When S.S. Makambo ran aground in 1918 at Lord Howe Island, off Australia’s eastern coast, black rats made their way ashore. Before long, five birds and 13 insects had gone extinct. But one of those insect species managed to survive, by clinging to rocks on a nearby island. That giant bug, the Lord Howe Island stick insect, was only rediscovered in 2001 on Ball’s Pyramid, an inhospitable shard of rock jutting out the ocean—one of the bits of the sunken continent of Zealandia that breaks the water’s surface. Some of the insects found on this nearly inaccessible island were taken to the Melbourne Zoo to start a breeding program that could help restore the species to Lord Howe Island. But some scientists always had a nagging doubt about this plan. The surviving bugs didn’t look quite like museum specimens from Lord Howe Island. Is it possible that they were two separate species?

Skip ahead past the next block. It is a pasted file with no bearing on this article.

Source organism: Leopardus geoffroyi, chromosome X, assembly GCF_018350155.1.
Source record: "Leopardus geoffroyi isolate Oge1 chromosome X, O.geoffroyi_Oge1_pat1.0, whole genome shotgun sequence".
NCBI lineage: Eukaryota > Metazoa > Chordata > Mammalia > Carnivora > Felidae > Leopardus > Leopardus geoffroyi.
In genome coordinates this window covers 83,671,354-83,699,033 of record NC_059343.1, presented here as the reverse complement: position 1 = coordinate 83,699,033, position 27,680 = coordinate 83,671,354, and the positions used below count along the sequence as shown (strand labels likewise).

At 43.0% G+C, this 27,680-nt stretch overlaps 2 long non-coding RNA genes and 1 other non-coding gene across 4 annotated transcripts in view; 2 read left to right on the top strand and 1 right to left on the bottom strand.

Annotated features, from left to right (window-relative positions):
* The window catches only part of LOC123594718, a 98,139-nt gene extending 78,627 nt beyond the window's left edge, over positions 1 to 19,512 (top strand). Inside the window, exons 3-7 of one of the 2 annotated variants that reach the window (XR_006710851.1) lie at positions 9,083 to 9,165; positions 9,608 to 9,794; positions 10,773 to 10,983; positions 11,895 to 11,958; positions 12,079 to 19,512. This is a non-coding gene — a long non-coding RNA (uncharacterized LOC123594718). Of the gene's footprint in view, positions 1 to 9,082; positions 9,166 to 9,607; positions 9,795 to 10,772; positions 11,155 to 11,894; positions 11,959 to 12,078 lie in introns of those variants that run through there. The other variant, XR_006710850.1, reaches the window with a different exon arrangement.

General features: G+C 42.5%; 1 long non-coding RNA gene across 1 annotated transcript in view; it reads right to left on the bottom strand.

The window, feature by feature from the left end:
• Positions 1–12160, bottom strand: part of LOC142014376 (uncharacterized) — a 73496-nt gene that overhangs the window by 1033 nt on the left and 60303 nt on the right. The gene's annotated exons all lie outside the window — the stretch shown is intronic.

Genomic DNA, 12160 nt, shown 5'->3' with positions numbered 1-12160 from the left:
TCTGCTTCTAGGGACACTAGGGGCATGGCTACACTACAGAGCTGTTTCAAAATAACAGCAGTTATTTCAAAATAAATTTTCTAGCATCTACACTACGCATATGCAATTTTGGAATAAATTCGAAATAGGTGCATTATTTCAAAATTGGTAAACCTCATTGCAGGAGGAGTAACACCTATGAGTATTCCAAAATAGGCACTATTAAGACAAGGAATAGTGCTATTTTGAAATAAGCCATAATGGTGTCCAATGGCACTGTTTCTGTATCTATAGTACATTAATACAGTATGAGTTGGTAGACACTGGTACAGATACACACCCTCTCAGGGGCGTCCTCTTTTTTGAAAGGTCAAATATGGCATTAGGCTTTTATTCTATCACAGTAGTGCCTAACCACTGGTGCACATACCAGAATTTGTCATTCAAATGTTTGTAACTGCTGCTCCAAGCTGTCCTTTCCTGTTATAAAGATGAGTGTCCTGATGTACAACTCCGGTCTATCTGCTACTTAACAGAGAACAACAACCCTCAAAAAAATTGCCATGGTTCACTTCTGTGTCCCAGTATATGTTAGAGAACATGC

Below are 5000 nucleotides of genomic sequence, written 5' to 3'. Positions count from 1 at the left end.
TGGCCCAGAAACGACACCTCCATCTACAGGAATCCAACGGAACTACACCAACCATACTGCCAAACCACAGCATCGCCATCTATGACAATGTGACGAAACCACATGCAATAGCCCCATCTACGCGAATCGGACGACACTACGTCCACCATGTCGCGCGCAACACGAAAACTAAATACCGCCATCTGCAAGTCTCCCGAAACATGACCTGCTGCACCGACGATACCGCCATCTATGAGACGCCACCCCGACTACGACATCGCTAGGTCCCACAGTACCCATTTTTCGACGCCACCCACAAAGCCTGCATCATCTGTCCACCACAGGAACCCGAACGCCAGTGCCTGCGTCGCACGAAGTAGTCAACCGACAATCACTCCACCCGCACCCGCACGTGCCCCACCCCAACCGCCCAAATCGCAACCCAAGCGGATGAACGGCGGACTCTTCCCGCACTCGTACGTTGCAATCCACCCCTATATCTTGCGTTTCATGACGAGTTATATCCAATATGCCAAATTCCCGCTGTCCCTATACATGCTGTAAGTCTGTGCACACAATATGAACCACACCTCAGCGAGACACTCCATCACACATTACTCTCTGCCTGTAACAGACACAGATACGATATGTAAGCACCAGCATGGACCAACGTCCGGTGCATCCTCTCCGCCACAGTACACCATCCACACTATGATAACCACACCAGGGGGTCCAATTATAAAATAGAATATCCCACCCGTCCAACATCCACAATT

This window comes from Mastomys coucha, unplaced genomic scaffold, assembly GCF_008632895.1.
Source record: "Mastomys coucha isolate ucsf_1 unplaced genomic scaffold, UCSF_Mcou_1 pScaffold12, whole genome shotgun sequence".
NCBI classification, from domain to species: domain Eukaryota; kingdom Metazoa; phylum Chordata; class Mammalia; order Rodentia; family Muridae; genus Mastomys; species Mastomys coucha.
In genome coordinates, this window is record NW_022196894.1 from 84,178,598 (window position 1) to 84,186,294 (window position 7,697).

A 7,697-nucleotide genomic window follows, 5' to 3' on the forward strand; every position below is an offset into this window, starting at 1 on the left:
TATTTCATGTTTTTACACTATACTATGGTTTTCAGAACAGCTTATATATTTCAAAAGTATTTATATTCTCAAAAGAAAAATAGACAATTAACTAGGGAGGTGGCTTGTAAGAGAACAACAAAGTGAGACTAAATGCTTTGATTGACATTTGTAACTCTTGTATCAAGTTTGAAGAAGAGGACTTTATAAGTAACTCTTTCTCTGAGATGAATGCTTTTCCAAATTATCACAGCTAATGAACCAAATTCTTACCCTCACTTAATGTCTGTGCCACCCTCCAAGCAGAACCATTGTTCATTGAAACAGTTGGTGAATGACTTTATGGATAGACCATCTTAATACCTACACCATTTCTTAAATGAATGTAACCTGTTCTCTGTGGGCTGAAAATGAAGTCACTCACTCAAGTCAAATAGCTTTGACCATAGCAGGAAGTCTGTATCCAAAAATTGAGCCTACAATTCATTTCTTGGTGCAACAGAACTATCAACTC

A new study compares the genes of modern specimens, from the Melbourne Zoo, with museum samples in the Australian National Insect Collection, collected before the extinction on Lord Howe Island. The researchers, from Japan and Australia, looked specifically at their mitochondrial genomes, and found that the insects differed by less than one percent, which means that despite the surprisingly apparent visual differences, they really are one and the same species.
The Australian government is planning to start a rat eradication campaign on Lord Howe Island in 2018, in the hopes of finally ridding the unique ecosystems of the rodent scourge. Now that they know they have the right insect, one that should be well adapted to Lord Howe Island, there’s a better chance they’ll be crawling all over the place once again—once all those pesky rats are gone.